Everyone I spoke with agrees that it's vital that you begin the process with a trained professional, and continue to use their expertise as a resource while you continue your journey. First off, if you're interested in beginning the process of learning to work out in a healthy way, Mysko says that it's best to discuss it with your therapist to "develop a plan," and then "check in that the exercise you're doing is being incorporated in a way that is helping you further your recovery." Tsukerman urges those able to seek out a trainer who is knowledgable and understanding of eating disorders, compulsive exercising, and body image issues and how they impact one's view of themselves. Someone with this training "will help you set realistic goals, to begin with, and they will help you reframe how you think about exercise in a positive way." Vasserman echoes these claims, noting that, "with the help of trained professionals, individuals may start slowly and gradually begin to develop a healthier relationship with exercise."
There are many things to avoid when stepping into the gym when you're dealing with a disorder. "A major thing to avoid is the scale and body measurements," says Tsukerman. "Because so many people base their self-worth or their success on the scale, it can be extremely triggering." Self-awareness is extremely necessary, as well; she says, "Know your triggers and patterns, and devise a plan for when you're faced with those triggers." Vasserman says that understanding how you can use exercise as a way of "challenging some of the dysfunctional associations and preoccupations with weight loss and body image" can make your mindset toward your workout more positive, overall.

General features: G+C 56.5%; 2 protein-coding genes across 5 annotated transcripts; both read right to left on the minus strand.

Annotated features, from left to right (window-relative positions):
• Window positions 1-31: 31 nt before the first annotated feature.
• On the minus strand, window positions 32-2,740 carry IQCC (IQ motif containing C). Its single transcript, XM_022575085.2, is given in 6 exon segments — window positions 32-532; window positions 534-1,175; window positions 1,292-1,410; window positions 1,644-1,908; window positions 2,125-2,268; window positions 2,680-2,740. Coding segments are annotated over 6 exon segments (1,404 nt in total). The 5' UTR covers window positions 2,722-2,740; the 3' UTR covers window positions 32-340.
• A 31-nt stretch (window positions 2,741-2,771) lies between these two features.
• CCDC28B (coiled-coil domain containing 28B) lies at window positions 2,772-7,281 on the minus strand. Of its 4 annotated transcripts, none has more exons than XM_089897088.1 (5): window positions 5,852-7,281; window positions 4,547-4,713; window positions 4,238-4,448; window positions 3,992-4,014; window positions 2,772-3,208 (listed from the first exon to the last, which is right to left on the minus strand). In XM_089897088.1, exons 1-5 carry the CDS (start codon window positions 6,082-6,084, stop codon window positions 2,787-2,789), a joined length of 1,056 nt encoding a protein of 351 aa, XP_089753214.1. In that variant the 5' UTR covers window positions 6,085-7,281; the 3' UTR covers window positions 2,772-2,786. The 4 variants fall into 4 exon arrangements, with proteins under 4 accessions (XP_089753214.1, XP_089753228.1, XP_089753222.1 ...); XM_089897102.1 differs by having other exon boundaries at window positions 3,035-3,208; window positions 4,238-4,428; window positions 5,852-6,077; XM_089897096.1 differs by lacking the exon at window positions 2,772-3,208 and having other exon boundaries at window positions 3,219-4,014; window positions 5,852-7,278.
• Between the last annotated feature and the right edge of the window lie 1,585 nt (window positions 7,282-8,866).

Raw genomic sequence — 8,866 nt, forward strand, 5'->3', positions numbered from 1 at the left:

And, too, keep in mind what is motivating you to work out and make sure that you're doing it for the right reasons. Says Tsukerman, "If you are doing it because you feel guilty for something you ate last night, or because you know you'll feel guilty if you don't work out, then challenge that and don't work out right then. Sit with those feelings and let them pass and you'll see that you survived and nothing bad happened." This will be hard, and it won't immediately change your outlook, but, "with more and more practice, you will find a balance."
"It is important to have an individualized exercise reintegration program for those who suffer from excessive exercising and other eating disordered behaviors," says Vasserman, but, for those who do not have access to mental health professionals, there are options. When it comes to the type of exercises that serve you best, Tsukerman says the best are those that "bring awareness to your body and require you to be slow and methodical or intentional" with your movements. "With each movement make sure you are tapping into each body part as it moves, and take note of how it feels," she says. "It's okay to take this slow." Vasserman also suggests "lower intensity, anaerobic exercises in conjunction with mindfulness practices" for those just starting to get into working out again.
Tsukerman notes that those who have struggled with disorders likely have an obsessive outlook on exercising, and says that you need to try to actively work against that. "Try not to count the number of repetitions and allow yourself to stop an exercise when you feel you need to," she says. Tsukerman also gets that it's typical to "find yourself wanting to quicken the pace or get your heart pounding," but it's vital that you come to understand that exercising is about "waking up your body and mind" more so than it is about burning calories. And don't get too in-your-head about it: "Keeping exercising fun and enjoyable is important when reintegrating exercise in a healthier way," says Vasserman.
Everyone agrees that the most important things to focus on are that you're not becoming triggered by your workout and that you're continuing to work out for the right reasons. Working out should allow you to feel better about yourself, not worse.